Joan Crawford wearing Gilbert Adrian in Sadie McKee (1934).
Let’s be honest: the cape is not a piece of outerwear that one would normally reach for when considering what to put on in the morning. Long associated with swashbuckling crusaders and comic book daredevils alike (and let’s not forget that Scottish Widows advert) draping a piece of swoosh-worthy fabric over your shoulders can sometimes seem feel a little theatrical for everyday purposes. However, we shouldn’t forget that theatrics are an inherent part of fashion’s dramatic repertoire and perhaps we should reconsider the cape, outside of the parameters of Whitby Goth Festival.
On March 15, Burberry opened a travelling exhibition of 78 couture capes that put the spotlight on an underrated piece of outerwear that possesses a storied sartorial history. In light of this, we decided to examine this history in brief, from the 1920s to present day. If it’s good enough for Joan Crawford, it’s certainly good enough for us.
In 1926, during the midst of the surrealist art movement, Jeanne Lanvin created a cape shaped like an egg – crafted in black velvet, trimmed with white fur and embroidered with pink and silver beads – in keeping with the era’s avant-garde sensibility. Lanvin wasn’t the only French fashion house to embrace the cape, however; in 1933 Madeleine Vionnet created a woollen jersey dress with a matching cape that was slightly more grounded in style. Italian designer Elsa Schiaparelli followed suit, also employing the cape in her work: for her 1938s Astrologie collection, she produced a red satin cape with a sun embroidered on the back and a transparent glass cape, made from Colcombet Synthetic Rhodophane, a new material that was shockingly outré for the time. Golden era Hollywood actresses also favoured the style, in keeping with their penchant for drama, with costume designer Gilbert Adrian designing a made-to-measure, sequinned cape for Joan Crawford.
In the 1970s Yves Saint Laurent cast a bespectacled eye to Morocco for inspiration, producing hooded capes which were elaborately adorned to match his famous home in Marrakesh. It wasn’t until the beginning of the 1980s, however, that capes really came into their own, featured in collections from the most revered designers hailing from Japan; namely label Comme des Garçons and Yohji Yamamoto’s name sake brand. In the 1990s the cape fell out of favour, and has appeared in high fashion during intervals that are few and far between ever since. The theatrics of the cape were of course favoured by the likes of John Galliano, Jean Paul Gaultier and Alexander McQueen, the latter designing an embroidered cape for his S/S10 show Plato’s Atlantis – the last ever collection he would produce before his untimely death.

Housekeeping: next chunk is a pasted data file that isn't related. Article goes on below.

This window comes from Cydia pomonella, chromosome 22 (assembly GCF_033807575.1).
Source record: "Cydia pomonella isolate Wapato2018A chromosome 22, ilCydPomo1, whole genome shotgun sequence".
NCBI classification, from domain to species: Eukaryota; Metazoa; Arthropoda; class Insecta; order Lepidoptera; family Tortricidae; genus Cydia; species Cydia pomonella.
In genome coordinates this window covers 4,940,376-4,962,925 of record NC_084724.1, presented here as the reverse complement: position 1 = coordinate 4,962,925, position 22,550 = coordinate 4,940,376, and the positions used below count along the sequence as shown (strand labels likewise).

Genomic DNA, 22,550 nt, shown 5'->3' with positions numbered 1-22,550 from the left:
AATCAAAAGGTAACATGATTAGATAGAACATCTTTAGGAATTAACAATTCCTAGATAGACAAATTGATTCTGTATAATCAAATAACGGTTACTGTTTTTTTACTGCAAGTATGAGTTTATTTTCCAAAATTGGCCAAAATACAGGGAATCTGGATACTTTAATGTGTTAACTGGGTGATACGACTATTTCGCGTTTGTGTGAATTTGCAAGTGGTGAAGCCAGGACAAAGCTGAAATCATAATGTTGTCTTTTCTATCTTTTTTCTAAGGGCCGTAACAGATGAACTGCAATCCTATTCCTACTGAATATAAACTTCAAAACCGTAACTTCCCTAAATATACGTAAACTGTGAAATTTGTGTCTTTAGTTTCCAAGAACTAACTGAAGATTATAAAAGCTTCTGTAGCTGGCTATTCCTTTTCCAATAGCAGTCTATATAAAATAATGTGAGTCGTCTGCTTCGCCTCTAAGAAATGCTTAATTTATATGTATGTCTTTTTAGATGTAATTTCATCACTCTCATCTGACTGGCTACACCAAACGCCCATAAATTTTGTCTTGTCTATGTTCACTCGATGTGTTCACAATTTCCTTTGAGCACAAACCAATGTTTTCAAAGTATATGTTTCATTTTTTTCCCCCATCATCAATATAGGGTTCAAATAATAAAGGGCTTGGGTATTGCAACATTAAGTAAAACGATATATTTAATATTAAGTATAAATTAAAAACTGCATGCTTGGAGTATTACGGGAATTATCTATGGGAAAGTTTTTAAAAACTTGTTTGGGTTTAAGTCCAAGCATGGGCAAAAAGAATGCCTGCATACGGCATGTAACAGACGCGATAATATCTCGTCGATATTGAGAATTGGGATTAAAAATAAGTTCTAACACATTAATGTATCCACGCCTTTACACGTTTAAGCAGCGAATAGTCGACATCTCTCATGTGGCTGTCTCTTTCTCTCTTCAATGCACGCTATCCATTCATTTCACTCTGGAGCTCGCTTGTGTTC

The Cape Reimagined
The Burberry cape possesses a rich heritage dating back to the 19th century, and much like the brand’s trench coat was introduced to protect the wearer from adverse weather conditions. But for their February 2017 couture collection the house crafted 78 handmade capes, inspired by the rounded forms of Henry Moore’s sculptures. “We looked at the contradictions in Moore’s work, between power and gentleness, heaviness and lightness, familiarity and abstraction. Between the hardness of his materials and the fluidity of his forms,” said Christopher Bailey of his intentions. The collection featured capes made from silver feathers, metallic leather, plastic ruffles, stiff lace, glittering bits of chandelier and even magnifying glasses, which now form a part of a travelling exhibition – and all are available to buy. It’s safe to say we’re sold.
The Cape Reimagined runs from March 15 in Seoul, Paris, Tokyo and Los Angeles.
Elsa Schiaparelli, Evening cape, "Le char d'Apollon du bassin de Versailles, embroidery by Maison Lesage, design conceived by Christian Berard, 1938 (© The Kyoto Costume Institute, photo by Taishi Hirokawa)
Yohji Yamamoto A/W81.
The Cape Reimagined (© Burberry)